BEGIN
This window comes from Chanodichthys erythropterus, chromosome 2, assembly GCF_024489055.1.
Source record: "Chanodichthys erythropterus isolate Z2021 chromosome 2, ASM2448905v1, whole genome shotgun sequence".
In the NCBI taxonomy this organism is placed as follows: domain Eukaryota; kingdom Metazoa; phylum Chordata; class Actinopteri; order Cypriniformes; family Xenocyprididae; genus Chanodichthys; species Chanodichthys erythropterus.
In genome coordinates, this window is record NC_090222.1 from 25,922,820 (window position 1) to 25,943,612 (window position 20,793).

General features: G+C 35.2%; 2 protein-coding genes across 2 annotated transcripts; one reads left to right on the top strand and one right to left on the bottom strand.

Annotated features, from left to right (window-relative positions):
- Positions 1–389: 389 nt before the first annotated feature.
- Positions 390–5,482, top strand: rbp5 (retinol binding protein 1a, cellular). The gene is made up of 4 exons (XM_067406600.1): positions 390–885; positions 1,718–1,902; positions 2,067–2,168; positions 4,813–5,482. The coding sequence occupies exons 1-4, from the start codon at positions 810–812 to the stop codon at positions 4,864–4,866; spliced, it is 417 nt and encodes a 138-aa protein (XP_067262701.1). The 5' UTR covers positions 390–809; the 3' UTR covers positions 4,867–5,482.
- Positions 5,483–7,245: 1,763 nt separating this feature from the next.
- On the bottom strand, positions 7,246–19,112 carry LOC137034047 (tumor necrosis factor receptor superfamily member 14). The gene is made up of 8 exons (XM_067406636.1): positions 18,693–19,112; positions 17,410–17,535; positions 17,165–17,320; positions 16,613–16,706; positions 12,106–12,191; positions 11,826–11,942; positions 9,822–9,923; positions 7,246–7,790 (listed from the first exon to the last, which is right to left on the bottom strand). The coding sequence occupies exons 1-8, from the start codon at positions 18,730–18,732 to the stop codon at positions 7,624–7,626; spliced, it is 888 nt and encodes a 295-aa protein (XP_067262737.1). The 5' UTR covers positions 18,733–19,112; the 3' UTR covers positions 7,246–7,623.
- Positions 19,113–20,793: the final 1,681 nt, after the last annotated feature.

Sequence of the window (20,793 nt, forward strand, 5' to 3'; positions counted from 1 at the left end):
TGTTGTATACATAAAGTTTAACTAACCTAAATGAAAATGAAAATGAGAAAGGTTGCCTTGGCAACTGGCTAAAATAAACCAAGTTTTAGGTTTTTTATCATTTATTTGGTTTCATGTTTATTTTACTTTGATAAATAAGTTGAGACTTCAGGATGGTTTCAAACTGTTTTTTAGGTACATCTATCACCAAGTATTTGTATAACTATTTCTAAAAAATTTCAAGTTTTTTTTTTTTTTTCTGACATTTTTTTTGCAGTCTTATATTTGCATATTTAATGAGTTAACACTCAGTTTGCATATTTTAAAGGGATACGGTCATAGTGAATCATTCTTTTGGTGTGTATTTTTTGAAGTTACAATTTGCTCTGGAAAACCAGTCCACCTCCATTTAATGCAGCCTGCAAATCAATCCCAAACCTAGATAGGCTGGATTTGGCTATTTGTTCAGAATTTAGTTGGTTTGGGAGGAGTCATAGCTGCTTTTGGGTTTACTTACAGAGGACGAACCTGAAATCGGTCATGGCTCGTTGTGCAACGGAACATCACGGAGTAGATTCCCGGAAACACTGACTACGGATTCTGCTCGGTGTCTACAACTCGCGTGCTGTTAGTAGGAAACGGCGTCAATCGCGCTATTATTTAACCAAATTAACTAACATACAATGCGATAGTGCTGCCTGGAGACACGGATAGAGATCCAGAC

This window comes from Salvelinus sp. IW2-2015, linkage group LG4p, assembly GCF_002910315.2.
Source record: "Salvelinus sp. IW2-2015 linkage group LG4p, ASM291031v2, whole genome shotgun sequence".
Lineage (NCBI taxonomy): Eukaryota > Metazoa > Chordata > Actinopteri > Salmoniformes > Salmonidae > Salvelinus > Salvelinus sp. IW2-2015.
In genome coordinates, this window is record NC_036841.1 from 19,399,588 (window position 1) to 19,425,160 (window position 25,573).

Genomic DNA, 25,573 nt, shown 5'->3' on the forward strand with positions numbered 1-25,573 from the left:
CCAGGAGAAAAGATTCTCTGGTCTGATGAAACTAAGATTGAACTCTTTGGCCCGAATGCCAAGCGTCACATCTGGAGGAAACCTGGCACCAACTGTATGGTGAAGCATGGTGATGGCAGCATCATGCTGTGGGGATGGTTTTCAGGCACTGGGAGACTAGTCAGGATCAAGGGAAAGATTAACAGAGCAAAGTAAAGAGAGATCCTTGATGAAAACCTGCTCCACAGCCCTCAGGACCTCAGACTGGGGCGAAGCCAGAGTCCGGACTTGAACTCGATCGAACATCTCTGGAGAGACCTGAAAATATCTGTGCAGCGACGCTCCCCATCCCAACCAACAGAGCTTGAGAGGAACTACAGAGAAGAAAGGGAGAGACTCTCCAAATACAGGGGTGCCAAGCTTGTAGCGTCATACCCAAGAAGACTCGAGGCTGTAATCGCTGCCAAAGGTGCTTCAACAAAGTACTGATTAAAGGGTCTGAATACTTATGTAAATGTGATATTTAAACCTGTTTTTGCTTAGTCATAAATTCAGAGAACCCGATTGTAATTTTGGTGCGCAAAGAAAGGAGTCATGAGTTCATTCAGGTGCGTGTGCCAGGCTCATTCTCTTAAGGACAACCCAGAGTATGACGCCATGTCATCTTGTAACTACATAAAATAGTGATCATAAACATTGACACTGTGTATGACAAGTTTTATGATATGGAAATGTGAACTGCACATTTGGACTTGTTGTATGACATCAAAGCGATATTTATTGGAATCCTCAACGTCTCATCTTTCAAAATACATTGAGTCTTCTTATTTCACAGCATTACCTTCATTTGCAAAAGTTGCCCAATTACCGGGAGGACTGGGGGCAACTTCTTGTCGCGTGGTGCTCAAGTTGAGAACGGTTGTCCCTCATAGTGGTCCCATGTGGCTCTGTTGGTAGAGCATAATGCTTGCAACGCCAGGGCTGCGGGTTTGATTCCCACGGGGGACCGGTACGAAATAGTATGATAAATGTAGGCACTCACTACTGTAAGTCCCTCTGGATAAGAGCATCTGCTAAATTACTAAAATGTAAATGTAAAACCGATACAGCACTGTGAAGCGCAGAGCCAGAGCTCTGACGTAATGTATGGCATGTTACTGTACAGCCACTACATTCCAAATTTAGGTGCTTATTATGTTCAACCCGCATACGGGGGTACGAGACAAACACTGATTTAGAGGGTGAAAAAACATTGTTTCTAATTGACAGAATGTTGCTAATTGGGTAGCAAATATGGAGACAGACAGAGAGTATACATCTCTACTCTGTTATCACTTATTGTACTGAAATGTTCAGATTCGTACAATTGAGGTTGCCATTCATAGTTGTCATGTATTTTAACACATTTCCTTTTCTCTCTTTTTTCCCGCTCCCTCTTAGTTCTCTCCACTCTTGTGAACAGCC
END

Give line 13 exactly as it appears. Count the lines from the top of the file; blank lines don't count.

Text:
TGTTGTATACATAAAGTTTAACTAACCTAAATGAAAATGAAAATGAGAAAGGTTGCCTTGGCAACTGGCTAAAATAAACCAAGTTTTAGGTTTTTTATCATTTATTTGGTTTCATGTTTATTTTACTTTGATAAATAAGTTGAGACTTCAGGATGGTTTCAAACTGTTTTTTAGGTACATCTATCACCAAGTATTTGTATAACTATTTCTAAAAAATTTCAAGTTTTTTTTTTTTTTTCTGACATTTTTTTTGCAGTCTTATATTTGCATATTTAATGAGTTAACACTCAGTTTGCATATTTTAAAGGGATACGGTCATAGTGAATCATTCTTTTGGTGTGTATTTTTTGAAGTTACAATTTGCTCTGGAAAACCAGTCCACCTCCATTTAATGCAGCCTGCAAATCAATCCCAAACCTAGATAGGCTGGATTTGGCTATTTGTTCAGAATTTAGTTGGTTTGGGAGGAGTCATAGCTGCTTTTGGGTTTACTTACAGAGGACGAACCTGAAATCGGTCATGGCTCGTTGTGCAACGGAACATCACGGAGTAGATTCCCGGAAACACTGACTACGGATTCTGCTCGGTGTCTACAACTCGCGTGCTGTTAGTAGGAAACGGCGTCAATCGCGCTATTATTTAACCAAATTAACTAACATACAATGCGATAGTGCTGCCTGGAGACACGGATAGAGATCCAGAC